Ethiopian Cultural Gardens, Cleveland: Herb Resnick, (Harar, 1962-64), Chase Goldston (Laaloo, Jimma Zone, 2019-2020)

The Ethiopian Cultural Garden, the 37th in the parade of Cleveland Cultural Gardens,  and the first representing an African country, has been a labor of love for a dedicated group of Ethiopianists, including RPCV Herb Resnick, (Harar, 1962-64). Committee members have noted of this elder statesman that he has been a pivotal member of the committee and the project would not have come to a completion point without his tireless dedication. As a result of Herb’s connections, the Peace Corps played an important part of the garden and will be recognized on the dedication plaque.  Herb welcomed COVID-19 evacuated RPCV Chase Goldston (Laaloo, Jimma Zone, 2019-2020) to the fold, representing both ends (Ethi I and G-20) of the Peace Corps Ethiopia spectrum.

Herb would be the first to say that it takes a village and would share the accolades to fellow Ethiopian Cultural Garden committee members who served under the umbrella of the Menelik Hall Foundation, a charitable 501(c)(3) organization, incorporated in 1987 in the State of Ohio, and dedicated to support projects primarily for, but not limited to, Ethiopia and Ethiopians.

The Ethiopian Cultural Garden project is being developed in three phases. Phase One – a large mosaic mural of Ethiopian history – is completed and was dedicated on One World Day, August 24, 2019 with Ethiopian Ambassador Fitsum Arega as its invited guest. It is the only such monument to Ethiopia on this scale outside of the country itself. The committee worked tirelessly over a seven-year period to raise the necessary $75,000 funds with an additional $24,000 needed to fully complete Phase One.  Phases Two and Three necessitate raising an additional $250,000.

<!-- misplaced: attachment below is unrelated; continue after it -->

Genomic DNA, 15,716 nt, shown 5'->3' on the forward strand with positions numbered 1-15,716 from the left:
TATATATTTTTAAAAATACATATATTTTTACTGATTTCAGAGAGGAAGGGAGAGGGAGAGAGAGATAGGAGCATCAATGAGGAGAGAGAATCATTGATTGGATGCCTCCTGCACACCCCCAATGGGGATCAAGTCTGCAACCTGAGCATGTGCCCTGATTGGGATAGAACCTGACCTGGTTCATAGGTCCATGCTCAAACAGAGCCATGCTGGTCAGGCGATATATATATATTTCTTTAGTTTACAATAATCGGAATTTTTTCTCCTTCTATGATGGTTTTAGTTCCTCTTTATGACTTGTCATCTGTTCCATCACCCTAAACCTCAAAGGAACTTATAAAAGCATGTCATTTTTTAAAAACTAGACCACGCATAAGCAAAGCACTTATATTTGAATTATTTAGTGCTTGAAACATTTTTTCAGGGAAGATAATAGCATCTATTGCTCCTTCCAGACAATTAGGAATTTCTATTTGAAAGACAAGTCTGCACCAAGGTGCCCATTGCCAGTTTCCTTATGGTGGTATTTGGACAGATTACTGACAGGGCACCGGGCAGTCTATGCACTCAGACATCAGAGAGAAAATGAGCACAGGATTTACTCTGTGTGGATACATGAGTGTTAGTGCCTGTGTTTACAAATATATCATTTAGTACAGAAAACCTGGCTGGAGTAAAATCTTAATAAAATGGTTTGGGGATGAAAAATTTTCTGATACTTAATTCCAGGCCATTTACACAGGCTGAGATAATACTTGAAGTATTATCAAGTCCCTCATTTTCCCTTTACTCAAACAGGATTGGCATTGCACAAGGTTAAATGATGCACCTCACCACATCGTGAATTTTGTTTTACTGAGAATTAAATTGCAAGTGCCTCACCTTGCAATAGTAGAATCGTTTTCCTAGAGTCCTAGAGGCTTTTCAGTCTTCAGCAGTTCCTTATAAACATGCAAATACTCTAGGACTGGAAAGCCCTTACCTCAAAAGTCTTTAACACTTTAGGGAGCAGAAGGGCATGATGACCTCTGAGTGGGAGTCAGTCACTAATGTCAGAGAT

The Ethiopian artist, Zerihun Yetmgeta, designed the 5-panel mural depicting 5,000 years of history.   Cleveland’s Ethio-American artist mosaic artist Ernesto Spinelli constructed the mural.

Phase 1: Mosaic of Ethiopian History

  • Panel 1, The Cradle of Humankind: Lucy’ found in 1974 in the Hadar region of Ethiopia by Dr. Donald Johanson of the Cleveland Museum of Natural History. Since then, Dr.Yohannes Haile-Selassie, now the museum’s paleoanthropologist, has made several more equally stunning hominid finds in Hadar. Also depicted are ancient cave paintings from Dire Dawa that are 4,000 years old.            
  • Panel 2, The Southern Peoples and All Other Ethnic Groups:  Typified here by the Konso, who developed terraced farming, antedating the Axum Empire itself. There are an amazingly diversified 77 linguistic groups in Ethiopia, descended from one ‘Afro-Asiatic’ tribe of 3500 years ago somewhere just to the north of Ethiopia, which was the origin of the Omotic, Cushitic and also the Semitic languages, subsequently spreading across the Red Sea to the Arabian Peninsula.
  • Panel 3, The Early Civilizations of Axum and Lalibela:  ANCIENT CIVILIZATIONS (in the North):   AKSUM, 200 BC to 1,000 AD.  Iconic, monolithic stelae 79 feet tall, 160 tons. LALIBELA, 11 monolithic Orthodox churches, 1200 AD. Stone carving excellence of both groups.